Solar Electric Power

Solar photovoltaic power is one of the fastest growing energy sources in the world and a technology that most homes can harness to generate electricity. Clean, quiet and requiring minimal maintenance -- a great energy source for the future.

Merlyn Power provides full turnkey solar photovoltaic installations under the popular MicroFIT program. Consultations and site evaluations are performed at no cost.

Roof mount            Flat and inclined -- asphalt, metal, cedar                      Solid warranties and post-installation inspections
                                                                                                           Emphasis on clean, durable installations

Step 1: A fast, free consultation. Contact us today.

 

Resources

MicroFIT Program Information Ontario Power Authority

Tax ImplicationsCanada Revenue Agency

Insurance TipsInsurance Bureau of Canada

Financing-            Royal Bank               Provincial Alliance

Financial CalculatorSWITCH Ontario Sustainable Energy Digest -- spreadsheet for analyzing the financial performance of a PV system.


Frequently Asked Questions

How big a system do I need?
How are PV systems sized?
How much do PV systems cost?
How much could I save/earn with the PV system?
Are PV systems expandable?
What happens if there is a blackout?
How big are the panels? How much space will a system take up on my roof?
What is the ideal orientation for the panels?
What happens when I have to change my roof?
Can I install a solar electric system myself?

How big a system do I need?

Most current solar electric power systems in Canada are off-grid, storing their energy in batteries to supply essential loads. Here is it critical that the power system is properly sized to provide an adequate amount of power throughout the year -- sizing calculations are based on the expected power usage of the load, ie. weather station, cottage, camp, lighting system etc. Natural Resources Canada has a good guide for rough sizing of off-grid loads, read here.

In the case of grid-tied systems, the North American electrical grid is there as a backup and sizing need not be based strictly on the load of your home or business. A system sizing approach is usually based on a combination of available roof area with good solar exposure and project budget.

In the case of a MicroFIT system, a larger system will realize a greater return on investment so financing is not an issue it makes most sense to put up the largest system (up to 10kW AC or DC) your site will support.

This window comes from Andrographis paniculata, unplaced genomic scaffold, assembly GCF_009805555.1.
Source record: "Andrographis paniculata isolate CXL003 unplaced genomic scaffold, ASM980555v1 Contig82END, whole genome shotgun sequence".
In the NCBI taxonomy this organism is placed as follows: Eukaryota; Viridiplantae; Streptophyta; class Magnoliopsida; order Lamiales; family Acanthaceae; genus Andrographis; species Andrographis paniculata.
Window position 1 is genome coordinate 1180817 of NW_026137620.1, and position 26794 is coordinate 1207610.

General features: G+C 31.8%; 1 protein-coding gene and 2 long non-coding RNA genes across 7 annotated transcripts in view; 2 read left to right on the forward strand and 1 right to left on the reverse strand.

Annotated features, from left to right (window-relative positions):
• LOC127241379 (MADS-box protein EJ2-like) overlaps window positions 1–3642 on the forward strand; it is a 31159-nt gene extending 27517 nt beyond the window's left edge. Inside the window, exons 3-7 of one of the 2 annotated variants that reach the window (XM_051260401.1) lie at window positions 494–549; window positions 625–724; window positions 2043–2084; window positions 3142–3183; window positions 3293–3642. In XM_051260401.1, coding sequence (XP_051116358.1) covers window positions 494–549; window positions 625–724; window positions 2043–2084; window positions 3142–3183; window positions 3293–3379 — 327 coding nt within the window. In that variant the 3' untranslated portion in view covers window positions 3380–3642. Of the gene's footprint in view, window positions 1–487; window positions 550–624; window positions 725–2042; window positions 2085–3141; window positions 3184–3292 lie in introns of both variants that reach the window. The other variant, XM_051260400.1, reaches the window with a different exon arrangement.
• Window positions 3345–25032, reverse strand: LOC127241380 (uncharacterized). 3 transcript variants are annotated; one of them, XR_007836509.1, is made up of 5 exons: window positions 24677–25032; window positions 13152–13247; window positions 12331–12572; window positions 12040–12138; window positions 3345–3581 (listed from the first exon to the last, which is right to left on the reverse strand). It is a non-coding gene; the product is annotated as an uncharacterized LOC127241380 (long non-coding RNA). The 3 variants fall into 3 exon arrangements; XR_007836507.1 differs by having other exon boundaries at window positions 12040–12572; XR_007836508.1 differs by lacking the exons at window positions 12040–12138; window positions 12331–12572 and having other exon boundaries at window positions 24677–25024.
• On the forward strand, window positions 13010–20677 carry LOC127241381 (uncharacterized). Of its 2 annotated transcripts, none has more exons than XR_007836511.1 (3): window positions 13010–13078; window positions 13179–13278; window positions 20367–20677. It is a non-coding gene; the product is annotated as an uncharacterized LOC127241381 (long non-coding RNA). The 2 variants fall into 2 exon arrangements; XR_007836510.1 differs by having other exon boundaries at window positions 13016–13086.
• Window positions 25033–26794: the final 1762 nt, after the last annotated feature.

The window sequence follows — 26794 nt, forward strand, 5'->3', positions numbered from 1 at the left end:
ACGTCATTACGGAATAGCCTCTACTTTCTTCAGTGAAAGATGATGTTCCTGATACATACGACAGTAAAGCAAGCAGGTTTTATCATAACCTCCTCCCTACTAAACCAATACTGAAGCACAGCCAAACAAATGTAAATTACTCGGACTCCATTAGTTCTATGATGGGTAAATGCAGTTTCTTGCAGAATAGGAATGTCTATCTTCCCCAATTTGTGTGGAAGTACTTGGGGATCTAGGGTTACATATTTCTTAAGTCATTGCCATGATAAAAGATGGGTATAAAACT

How are PV systems sized?

PV systems are typically rated in terms of kilowatts (kW). Basically, this number is the addition of the rated power output of all the panels in the system. A 1 kilowatt system under full sun will produce approximately 1000 watts. Up to 2009 grid tied systems typically fall in the range of 1-3 kW, however many homes could install larger systems up to 8kW for very large roofs. With the current boom in Ontario of MicroFIT systems most systems installed currently are as large as possible (up to 10kW DC, or ~40 modules)

In Southern Ontario a kilowatt of installed PV array will produce 1000-1100 kilowatt hours of electricity. By comparison, a typical family in Canada is using 9-10,000 kilowatt hours per year. For the typical family, 1 kW will produce 11% of their power usage.

An efficient household, one with new appliances, and an energy conscious lifestyle will use 4-7,000 kilowatt hours. For them each kW of PV will produce 16-28% of their power.

Within the current framework of the MicroFIT program, the incentive rates are grouped within system sizes. For rooftop, the highest rate is for systems up to 10 kilowatts (of AC or DC power).

How much do PV systems cost?

The following installation cost guidelines include labour, taxes, all hardware, permits and equipment required to connect your roof mounted PV system to the grid for a MicroFIT contract.

3-5 kilowatts DC @ $4.00 to $5.25 per watt
5-8 kilowatts DC @ $3.75 to $4.75 per watt
8-10 kilowatts DC @ $3.25 to $4.00 per watt

The cost per watt drops as the system size increases because the same infrastructure costs (labour, connection equipment, inverter etc) apply to even the smallest systems. PV systems are generally more cost effective with larger arrays.

How much could I save/earn with the PV system?


Under the MicroFIT program you would earn $0.396 per kilowatt-hour of electricity produced. This amounts to $400 to $500 annually per kilowatt peak capacity installed under ideal conditions (<10% shade obstruction, SSE to SSW orientation and tilt of 35-55 degrees from horizontal).

A 10kW system would therefore earn in the range of $4,000 to $5,000 annually.


Are PV systems expandable?

Generally speaking yes, however this should be planned for and discussed during the site assessment/consultation process. There are certain sizes that one can expand within depending on the inverter approach being used in the system.